Powers Remain and Threats Lurk as Women’s Sweet 16 Is Set

Sure, South Carolina and UConn are among the schools still in the mix — but so are the upset magicians South Dakota and Creighton.

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By Alan Blinder

BATON ROUGE, La. — The Pete Maravich Assembly Center has spent 50 years seeing commencements and concerts, presidential power and a governor’s prayer rally.

It was not until this past weekend, though, that it came within about five minutes of hosting the second-biggest upset in the history of the N.C.A.A. women’s basketball tournament.

Then the No. 3 seed Louisiana State surged, 14th-seeded Jackson State sputtered and the tournament, long derided as something of a predictable spectacle, went on apace. But the Southern drama — and the theatrics that emerged elsewhere, in places like Iowa City and College Park, Md. — showed how the competition can yield stunners, near misses and, as expected, mostly unchecked and unchallenged marches by the sport’s elite toward next month’s Final Four.

And escaping one game is, as ever, no guarantee of surviving the next: L.S.U. lost to Ohio State, seeded sixth, on Monday night. The reigning national runner-up went down, too, and Connecticut, which has won 11 championships, nearly did.

“There are enough good players out there that everybody can be successful,” Dawn Staley, South Carolina’s coach, said before the field shrank to 16 teams on Monday night. “I’m not really surprised by some of the mid-majors being able to upset some higher seeds.”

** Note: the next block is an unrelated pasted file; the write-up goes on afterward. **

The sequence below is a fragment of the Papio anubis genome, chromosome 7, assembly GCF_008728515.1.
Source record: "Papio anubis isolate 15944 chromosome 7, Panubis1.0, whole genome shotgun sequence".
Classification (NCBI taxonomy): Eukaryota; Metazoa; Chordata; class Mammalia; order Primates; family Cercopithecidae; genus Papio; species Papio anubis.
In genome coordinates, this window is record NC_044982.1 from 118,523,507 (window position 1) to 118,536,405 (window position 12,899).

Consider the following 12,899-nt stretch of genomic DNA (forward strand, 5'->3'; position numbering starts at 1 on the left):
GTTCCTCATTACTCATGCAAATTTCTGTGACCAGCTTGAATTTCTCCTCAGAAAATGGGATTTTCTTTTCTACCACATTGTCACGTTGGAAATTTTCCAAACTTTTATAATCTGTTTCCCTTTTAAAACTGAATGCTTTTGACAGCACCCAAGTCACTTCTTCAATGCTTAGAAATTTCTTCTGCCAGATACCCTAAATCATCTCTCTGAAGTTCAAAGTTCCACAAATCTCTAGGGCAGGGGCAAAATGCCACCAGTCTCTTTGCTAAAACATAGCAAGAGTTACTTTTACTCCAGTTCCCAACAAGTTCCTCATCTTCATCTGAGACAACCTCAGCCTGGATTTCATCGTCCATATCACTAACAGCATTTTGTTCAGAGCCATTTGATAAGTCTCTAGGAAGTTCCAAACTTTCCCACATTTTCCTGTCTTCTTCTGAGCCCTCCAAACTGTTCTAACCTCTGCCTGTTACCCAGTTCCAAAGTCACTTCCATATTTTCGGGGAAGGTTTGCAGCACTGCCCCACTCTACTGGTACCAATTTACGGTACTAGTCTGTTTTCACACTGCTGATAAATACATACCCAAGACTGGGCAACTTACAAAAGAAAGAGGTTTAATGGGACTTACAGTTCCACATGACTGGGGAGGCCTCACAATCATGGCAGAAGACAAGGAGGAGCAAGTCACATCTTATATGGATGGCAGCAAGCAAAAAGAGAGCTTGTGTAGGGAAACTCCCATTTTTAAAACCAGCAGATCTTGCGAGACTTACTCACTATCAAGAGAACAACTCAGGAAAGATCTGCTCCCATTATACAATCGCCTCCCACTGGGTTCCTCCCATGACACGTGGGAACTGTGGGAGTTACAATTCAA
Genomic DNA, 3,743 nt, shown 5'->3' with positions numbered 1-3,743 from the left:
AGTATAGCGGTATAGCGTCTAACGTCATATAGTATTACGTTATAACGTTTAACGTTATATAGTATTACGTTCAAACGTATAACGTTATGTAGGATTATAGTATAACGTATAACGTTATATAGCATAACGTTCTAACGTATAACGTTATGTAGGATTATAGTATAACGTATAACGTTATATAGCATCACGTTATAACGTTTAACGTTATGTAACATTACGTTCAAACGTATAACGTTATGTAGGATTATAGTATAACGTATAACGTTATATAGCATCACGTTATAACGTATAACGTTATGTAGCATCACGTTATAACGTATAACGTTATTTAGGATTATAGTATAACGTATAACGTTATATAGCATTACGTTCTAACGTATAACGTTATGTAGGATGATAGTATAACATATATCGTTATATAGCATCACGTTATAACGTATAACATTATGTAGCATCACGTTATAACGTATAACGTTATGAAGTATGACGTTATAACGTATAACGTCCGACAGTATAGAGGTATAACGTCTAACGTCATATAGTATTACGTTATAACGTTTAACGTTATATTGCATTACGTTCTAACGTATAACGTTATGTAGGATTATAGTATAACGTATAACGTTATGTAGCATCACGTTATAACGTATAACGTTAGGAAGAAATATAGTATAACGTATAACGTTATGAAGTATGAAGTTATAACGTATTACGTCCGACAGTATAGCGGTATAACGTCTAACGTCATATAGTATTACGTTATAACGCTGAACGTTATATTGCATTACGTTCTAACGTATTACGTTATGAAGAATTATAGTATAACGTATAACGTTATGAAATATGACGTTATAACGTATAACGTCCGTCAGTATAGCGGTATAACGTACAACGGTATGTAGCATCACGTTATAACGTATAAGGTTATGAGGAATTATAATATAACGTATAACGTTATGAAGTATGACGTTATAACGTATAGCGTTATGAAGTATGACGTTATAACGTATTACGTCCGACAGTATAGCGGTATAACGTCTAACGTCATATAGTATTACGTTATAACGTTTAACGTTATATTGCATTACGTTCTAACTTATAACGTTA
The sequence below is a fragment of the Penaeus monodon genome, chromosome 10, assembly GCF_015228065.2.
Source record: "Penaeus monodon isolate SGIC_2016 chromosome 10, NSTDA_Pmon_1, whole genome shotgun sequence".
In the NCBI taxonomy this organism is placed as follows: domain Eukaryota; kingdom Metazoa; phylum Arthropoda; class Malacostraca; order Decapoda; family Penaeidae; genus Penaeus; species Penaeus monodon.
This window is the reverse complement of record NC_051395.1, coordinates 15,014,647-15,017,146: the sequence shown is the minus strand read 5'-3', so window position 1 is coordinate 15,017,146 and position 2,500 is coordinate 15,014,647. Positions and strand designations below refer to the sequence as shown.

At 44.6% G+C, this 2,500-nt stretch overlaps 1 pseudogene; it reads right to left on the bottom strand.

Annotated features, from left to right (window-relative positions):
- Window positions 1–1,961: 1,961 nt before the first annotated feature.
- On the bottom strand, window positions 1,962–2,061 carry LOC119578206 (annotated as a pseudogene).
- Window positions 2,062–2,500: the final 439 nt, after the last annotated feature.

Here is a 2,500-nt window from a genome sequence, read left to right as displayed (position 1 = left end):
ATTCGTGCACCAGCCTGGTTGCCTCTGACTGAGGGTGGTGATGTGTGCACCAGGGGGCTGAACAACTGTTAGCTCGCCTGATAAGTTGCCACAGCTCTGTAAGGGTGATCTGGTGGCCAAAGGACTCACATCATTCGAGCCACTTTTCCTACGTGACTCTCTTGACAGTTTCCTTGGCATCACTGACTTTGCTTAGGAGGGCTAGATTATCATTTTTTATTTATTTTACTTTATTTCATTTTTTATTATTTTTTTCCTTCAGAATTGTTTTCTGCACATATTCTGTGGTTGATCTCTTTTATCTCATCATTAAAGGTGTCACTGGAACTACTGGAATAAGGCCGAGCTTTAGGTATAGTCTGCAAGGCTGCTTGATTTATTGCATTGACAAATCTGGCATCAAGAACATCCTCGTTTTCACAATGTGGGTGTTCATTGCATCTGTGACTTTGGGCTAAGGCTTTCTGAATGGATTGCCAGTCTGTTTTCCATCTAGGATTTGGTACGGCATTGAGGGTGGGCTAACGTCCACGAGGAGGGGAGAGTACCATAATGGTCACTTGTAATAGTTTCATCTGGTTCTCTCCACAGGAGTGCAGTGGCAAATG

She added: “All of our game is pretty special, and now we’re just really starting to see the other side of it. I think sometimes we just concentrate on the hot teams and coaches in the Power 5. Now the mid-majors are, you know, they’re rising. I don’t think they’re catching anybody off guard.”

Starting on Friday, the tournament, which began with 68 teams, its largest field ever, will move from the home courts of the top 16 seeds to regional sites in Bridgeport, Conn., Greensboro, N.C., Spokane, Wash., and Wichita, Kan. The Final Four will be played in Minneapolis on April 1, with the championship game tipping off there two days later.

But after four play-in games and two full rounds, no one can yet feel fully safe. In fact, for some, the perils are only beginning.

South Carolina, the tournament’s top overall seed, will next face North Carolina, which on Monday pummeled last season’s runner-up, Arizona. North Carolina State, another No. 1 seed, has a path to Minneapolis that may involve having to beat the University of Connecticut, which is seeking its 14th consecutive Final Four berth but looked shaky on Monday, in Connecticut. Louisville could wind up facing South Dakota, which has already ousted second-seeded Baylor and Mississippi, a No. 7 seed, from the tournament. If Stanford, the top seed in the Spokane region, and Ohio State meet, one bench would include the 2021 champion and the other a program that recently knocked off a title-winning coach’s latest team.

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